The funny thing about world building in a novel that centers around a plague is that a large aspect of that world building involves tearing things down! When the adults in Ireland stop functioning, one by one succumbing to a memory virus, services and infrastructure starts to collapse, slowly at first at then with increasing rapidity. In the first stage there are fires and criminal activity and hospitals are flooded with sick people. Uncertainty is palpable and makes people act unpredictably—even the well ones. Next the phone and electricity goes, making communication difficult. Water stops running and fuel becomes scarce. 

How do you survive in a world like that? You scrounge for supplies while keeping your head down because you’re not sure, aside from your friends, who to trust. Things that get broken remain that way. There’s no one to pick up garbage, cars with nothing to fuel them litter roadways, generally everything starts to fall into a neglected state of disrepair quickly. We all know the look of a broken world like that from zombie and/or plague outbreak movies. But one of the differences in Stricken is that the virus-stricken adults are still roaming around, not as zombies but as mobs of suspicious, angry people in some cases or simply bewildered ones in others. A few of them are even downright pleasant. These sick folks are sometimes in the foreground of the action and other times in the background but they’re nearly omnipresent, never allowing Naomi and her friends to forget what they’ve lost. There’s also another eerie presence in Stricken that I don’t want to reveal too much about but which constantly keeps Naomi and her friends off-balance, worrying them even more than the sick do. It and its motives are the most mysterious thing of all. 

ABOUT THE AUTHOR

Long before I was an author I was a fan of books about Winnie the Pooh, Babar, Madeline, Anne Shirley and anything by Judy Blume. Throughout high school my favourite class was English. No surprise, then, that most of my time spent at York University in Toronto was as an English major—not the traditional way to graduate with a B.A. (Hons) in film studies but a fine way to get a general arts education.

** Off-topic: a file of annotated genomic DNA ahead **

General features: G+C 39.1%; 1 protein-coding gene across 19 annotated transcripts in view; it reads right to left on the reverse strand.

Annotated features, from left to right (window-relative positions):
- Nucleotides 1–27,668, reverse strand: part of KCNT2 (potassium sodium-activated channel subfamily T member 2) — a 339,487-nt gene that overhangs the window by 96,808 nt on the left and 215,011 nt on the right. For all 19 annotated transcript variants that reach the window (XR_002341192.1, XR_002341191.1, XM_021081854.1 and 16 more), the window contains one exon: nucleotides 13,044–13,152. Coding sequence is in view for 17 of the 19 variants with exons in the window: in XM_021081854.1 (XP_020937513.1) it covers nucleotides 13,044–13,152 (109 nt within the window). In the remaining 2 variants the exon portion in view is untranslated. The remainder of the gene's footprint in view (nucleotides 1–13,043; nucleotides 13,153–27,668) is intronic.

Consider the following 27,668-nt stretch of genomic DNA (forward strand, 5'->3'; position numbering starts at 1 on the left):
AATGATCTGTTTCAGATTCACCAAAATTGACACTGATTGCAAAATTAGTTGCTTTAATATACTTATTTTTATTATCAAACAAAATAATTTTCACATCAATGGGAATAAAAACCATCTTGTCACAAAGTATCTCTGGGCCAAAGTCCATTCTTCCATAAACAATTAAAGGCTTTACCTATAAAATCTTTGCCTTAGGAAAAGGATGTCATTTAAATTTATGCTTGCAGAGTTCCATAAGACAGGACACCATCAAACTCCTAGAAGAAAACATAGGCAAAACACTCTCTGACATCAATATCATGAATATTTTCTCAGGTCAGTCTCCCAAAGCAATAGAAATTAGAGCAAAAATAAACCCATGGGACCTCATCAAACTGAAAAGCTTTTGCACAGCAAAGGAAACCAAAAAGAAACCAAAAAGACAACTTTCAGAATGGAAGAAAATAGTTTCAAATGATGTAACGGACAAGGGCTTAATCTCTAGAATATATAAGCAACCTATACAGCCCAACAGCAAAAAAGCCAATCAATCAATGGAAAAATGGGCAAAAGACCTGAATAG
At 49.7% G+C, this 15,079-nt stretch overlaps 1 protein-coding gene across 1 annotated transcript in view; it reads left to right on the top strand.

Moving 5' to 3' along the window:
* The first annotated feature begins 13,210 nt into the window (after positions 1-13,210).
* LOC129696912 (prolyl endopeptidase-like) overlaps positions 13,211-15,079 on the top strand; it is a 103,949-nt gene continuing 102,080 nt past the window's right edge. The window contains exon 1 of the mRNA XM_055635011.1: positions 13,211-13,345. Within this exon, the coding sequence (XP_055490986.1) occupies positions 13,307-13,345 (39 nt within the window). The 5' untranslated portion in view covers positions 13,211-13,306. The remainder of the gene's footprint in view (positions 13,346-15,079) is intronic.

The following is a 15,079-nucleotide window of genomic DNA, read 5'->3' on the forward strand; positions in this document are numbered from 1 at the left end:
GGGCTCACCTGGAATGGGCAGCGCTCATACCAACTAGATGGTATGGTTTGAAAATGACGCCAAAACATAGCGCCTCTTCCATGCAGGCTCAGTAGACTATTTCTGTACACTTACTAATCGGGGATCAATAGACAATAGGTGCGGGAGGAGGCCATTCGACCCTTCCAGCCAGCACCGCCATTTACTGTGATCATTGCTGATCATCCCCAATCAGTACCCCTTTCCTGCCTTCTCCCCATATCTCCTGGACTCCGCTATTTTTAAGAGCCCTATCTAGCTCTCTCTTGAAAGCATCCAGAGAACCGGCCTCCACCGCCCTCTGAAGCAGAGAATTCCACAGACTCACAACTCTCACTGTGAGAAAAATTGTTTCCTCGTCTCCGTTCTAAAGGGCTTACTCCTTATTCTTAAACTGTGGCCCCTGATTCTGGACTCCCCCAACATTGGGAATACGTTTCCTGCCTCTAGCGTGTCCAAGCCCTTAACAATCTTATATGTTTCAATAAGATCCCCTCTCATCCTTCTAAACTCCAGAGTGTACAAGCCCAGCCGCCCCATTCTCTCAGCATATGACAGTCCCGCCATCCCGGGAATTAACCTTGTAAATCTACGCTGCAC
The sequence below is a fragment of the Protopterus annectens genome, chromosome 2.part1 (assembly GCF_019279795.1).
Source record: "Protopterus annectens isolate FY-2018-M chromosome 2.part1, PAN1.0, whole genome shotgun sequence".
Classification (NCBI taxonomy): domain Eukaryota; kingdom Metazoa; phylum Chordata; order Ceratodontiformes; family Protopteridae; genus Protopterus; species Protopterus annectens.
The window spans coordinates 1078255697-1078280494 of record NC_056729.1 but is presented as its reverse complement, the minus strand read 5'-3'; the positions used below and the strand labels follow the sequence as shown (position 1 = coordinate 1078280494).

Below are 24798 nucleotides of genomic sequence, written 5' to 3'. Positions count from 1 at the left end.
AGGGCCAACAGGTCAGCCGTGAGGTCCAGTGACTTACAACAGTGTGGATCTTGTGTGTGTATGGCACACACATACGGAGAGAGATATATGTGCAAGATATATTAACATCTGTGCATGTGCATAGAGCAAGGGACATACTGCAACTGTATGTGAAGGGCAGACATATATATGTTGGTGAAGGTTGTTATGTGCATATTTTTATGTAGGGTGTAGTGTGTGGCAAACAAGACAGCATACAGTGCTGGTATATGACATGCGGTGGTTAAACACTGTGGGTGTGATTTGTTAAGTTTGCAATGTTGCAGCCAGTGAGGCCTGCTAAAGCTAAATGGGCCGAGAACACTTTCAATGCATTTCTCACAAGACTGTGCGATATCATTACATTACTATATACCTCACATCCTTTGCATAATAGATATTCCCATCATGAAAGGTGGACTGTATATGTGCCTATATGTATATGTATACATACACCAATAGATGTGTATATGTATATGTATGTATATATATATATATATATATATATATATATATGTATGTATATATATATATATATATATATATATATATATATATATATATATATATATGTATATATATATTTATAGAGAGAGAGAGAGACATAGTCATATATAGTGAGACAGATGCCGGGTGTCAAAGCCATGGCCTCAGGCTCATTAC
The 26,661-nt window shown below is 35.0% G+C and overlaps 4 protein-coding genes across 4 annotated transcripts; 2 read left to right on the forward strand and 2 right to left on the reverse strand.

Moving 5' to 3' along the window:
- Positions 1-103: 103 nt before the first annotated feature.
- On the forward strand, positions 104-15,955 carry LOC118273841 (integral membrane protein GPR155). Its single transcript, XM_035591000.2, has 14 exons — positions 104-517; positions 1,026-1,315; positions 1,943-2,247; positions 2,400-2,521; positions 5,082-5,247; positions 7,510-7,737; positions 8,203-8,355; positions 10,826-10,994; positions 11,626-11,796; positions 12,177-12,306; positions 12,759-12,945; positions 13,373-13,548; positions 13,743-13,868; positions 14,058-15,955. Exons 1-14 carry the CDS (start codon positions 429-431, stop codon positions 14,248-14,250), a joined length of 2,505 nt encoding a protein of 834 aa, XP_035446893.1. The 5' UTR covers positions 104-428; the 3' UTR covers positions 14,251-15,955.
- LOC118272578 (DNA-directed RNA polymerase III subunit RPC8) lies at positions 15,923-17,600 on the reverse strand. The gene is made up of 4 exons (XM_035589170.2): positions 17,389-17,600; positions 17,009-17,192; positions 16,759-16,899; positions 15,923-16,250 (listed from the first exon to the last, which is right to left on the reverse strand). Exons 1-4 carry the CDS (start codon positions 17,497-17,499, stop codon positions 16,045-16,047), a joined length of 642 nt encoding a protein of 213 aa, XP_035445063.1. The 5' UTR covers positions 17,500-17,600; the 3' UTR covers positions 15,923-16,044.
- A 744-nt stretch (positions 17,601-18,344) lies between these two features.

After getting my film studies degree I headed for Dublin, Ireland and spent the majority of the nineties there in forgettable jobs meeting unforgettable people and enjoying the buzz. I always believed I'd get around to writing in earnest eventually, and I began writing my first novel in a flat in Dublin and finished it in a Toronto suburb. By then I'd discovered that fiction about young people felt the freshest and most exciting to me. You have most of your life to be an adult but you only grow up once.

Currently residing near Toronto with my Dub husband, I'm an aunt to twenty-one nieces and nephews, and a great-aunt to two great-nephews. I became an Irish citizen in 2001 and continue to visit Dublin as often as I can while working on novels about young people.

My first young adult book, I Know It's Over, came out with Random House in September 2008, and was followed by One Lonely Degree, The Lighter Side of Life and Death, My Beating Teenage Heart and sci-fi thriller Yesterday. I released Yesterday's sequel, Tomorrow, in 2013 and put out my first adult novel, Come See About Me, as an ebook in June 2012. My most recent contemporary YA books, The Sweetest Thing You Can Sing and Delicate, were published by Cormorant Books' Dancing Cat Books imprint in 2014 and 2015.
Website • Twitter • Facebook • Goodreads